Thieves of Hope: Felicity Huffman and Lori Loughlin

Scandal sparks and fades from the public conscious in an instant but for black and hispanic Americans, the theft of their education is sadly nothing new.


Felicity Huffman and William H. Macy (Angela Goerge/Wikimedia Commons)

Julia Donohue, Writer

The U.S. Justice Department has charged 50 people in connection to a college admissions scandal that has confirmed the system is rigged. Among those charged are Felicity Huffman of “Desperate Housewives” fame and Lori Loughlin who rose to prominence on “Full House.”

As life replicates art, both Loughlin and Huffman had school bribery plot lines on their respective television programs. On season six, episode 13 of “Full House,” titled, “Be True To Your Preschool,” (1993) Loughlin’s character, Becky, and her husband Jesse (played by John Stamos) are attempting to get their twin sons admitted to an elite preschool, Boulton Hall. Jesse attempts to lie suggesting his toddlers are multilingual in order to gain admittance. In the end, Becky is the one who convinces Jesse that lying for admission won’t set their children on the right path.

On “Desperate Housewives,” season one, episode five “Come in, Stranger” (2004), Huffman’s character Lynette Scavo similarly tries to admit her twin sons to the prestigious fictional Barcliff Academy. An admissions director suggests a $15,000 bribe and Lynette forces her husband to sell his yacht in order to get the money needed – the exact amount that Huffman allegedly paid to Rick Singer in order to boost her daughter’s SAT scores.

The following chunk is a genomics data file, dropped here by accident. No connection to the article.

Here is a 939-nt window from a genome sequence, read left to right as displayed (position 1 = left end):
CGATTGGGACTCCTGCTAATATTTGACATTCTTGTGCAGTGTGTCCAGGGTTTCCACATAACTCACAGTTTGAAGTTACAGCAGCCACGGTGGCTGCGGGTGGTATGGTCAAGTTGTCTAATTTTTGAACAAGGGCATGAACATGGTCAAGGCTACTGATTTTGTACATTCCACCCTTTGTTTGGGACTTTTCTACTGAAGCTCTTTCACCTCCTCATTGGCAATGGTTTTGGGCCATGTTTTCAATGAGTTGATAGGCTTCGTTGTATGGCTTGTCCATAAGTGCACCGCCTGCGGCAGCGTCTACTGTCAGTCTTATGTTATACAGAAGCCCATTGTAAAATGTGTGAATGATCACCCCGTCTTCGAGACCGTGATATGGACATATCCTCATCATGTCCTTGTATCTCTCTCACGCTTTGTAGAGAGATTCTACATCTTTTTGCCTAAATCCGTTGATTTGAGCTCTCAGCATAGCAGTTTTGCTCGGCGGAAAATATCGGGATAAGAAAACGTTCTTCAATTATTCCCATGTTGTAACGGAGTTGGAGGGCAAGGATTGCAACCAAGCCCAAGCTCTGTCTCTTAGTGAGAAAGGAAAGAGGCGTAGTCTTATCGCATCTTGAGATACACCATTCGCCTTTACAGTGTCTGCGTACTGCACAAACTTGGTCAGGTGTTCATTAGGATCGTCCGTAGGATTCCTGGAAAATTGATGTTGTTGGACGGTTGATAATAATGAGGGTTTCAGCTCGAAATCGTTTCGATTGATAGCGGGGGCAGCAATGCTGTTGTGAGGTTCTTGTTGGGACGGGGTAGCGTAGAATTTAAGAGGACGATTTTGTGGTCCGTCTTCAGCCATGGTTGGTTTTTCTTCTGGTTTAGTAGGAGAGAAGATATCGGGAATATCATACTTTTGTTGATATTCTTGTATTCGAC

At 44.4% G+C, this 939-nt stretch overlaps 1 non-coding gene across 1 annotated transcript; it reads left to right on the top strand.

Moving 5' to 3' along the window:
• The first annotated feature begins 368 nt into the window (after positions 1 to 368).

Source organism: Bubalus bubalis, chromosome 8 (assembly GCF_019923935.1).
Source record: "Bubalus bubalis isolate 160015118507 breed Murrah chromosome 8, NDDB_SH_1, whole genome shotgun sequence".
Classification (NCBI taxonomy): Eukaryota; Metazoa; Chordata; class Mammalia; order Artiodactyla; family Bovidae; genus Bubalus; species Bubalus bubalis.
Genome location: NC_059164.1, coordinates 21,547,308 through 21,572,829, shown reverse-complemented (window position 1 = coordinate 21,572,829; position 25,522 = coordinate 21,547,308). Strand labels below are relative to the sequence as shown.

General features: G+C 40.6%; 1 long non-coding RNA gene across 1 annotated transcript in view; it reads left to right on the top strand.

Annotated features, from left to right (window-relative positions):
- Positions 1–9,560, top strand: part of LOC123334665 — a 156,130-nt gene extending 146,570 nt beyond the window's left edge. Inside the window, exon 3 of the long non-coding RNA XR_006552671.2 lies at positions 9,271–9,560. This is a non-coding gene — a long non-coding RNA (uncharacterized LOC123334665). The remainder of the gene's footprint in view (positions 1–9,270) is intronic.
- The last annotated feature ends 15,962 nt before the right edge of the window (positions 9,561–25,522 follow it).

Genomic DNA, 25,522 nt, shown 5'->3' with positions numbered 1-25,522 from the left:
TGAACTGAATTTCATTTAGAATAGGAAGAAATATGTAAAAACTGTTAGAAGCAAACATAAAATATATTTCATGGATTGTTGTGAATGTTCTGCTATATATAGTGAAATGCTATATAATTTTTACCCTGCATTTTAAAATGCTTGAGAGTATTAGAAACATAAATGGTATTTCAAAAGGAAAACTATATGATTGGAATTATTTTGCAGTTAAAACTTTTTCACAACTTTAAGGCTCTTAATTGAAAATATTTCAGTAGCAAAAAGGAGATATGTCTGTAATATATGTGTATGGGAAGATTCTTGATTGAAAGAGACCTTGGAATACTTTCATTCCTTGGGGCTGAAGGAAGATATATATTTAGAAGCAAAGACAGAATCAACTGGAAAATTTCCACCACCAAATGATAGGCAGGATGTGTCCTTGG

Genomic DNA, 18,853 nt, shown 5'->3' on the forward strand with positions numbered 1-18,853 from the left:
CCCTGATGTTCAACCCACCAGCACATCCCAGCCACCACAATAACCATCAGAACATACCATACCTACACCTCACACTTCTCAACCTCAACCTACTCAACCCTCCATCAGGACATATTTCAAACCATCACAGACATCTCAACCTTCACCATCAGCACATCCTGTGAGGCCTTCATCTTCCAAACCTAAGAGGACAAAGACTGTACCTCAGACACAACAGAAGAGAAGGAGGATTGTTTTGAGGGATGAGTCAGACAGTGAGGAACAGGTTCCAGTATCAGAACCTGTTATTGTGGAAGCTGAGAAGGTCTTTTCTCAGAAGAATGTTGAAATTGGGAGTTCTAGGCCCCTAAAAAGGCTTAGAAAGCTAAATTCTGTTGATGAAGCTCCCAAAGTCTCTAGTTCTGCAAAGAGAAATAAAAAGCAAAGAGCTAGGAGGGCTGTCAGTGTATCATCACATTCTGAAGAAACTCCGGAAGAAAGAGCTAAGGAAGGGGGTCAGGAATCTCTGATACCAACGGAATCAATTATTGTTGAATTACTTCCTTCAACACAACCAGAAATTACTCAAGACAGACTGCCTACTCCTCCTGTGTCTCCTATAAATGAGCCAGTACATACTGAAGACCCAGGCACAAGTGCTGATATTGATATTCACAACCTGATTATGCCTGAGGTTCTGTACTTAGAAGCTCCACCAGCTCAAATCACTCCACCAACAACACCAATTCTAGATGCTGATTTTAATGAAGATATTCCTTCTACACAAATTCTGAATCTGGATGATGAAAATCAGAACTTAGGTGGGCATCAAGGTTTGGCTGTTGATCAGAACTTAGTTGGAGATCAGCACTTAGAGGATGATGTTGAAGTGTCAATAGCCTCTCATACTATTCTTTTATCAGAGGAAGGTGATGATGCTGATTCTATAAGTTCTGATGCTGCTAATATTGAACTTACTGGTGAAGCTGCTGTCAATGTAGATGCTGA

While this scandal permanently taints the reputations of the universities involved, the indictment of celebrities speaks to a celebrity-obsessed society; why do these students need the upper hand when they have the upper hand of name recognition?

Neither of Huffman’s daughters received official admission, while Loughlin’s actions have impacted her daughter, Olivia Jade, who has received major backlash online; had her sponsorship deal with Sephora ended; and is not returning to USC. Yet, in reality, none of these children need college to further their societal connections.

For children of non-celebrities, especially students of color and the income disadvantaged, college is an opportunity for upward mobility. Recent Ivy League metrics show that their enrollment of black and Hispanic students is decreasing. Beyond the Ivy Leagues, Indiana University’s Center for Postsecondary Research ranked 100 notable universities and saw a shrinkage in their enrollment of black students from 1994 to 2013.  For students of color, it is becoming increasingly difficult to be admitted to the “elite” universities that Loughlin and Huffman decided to buy their way into.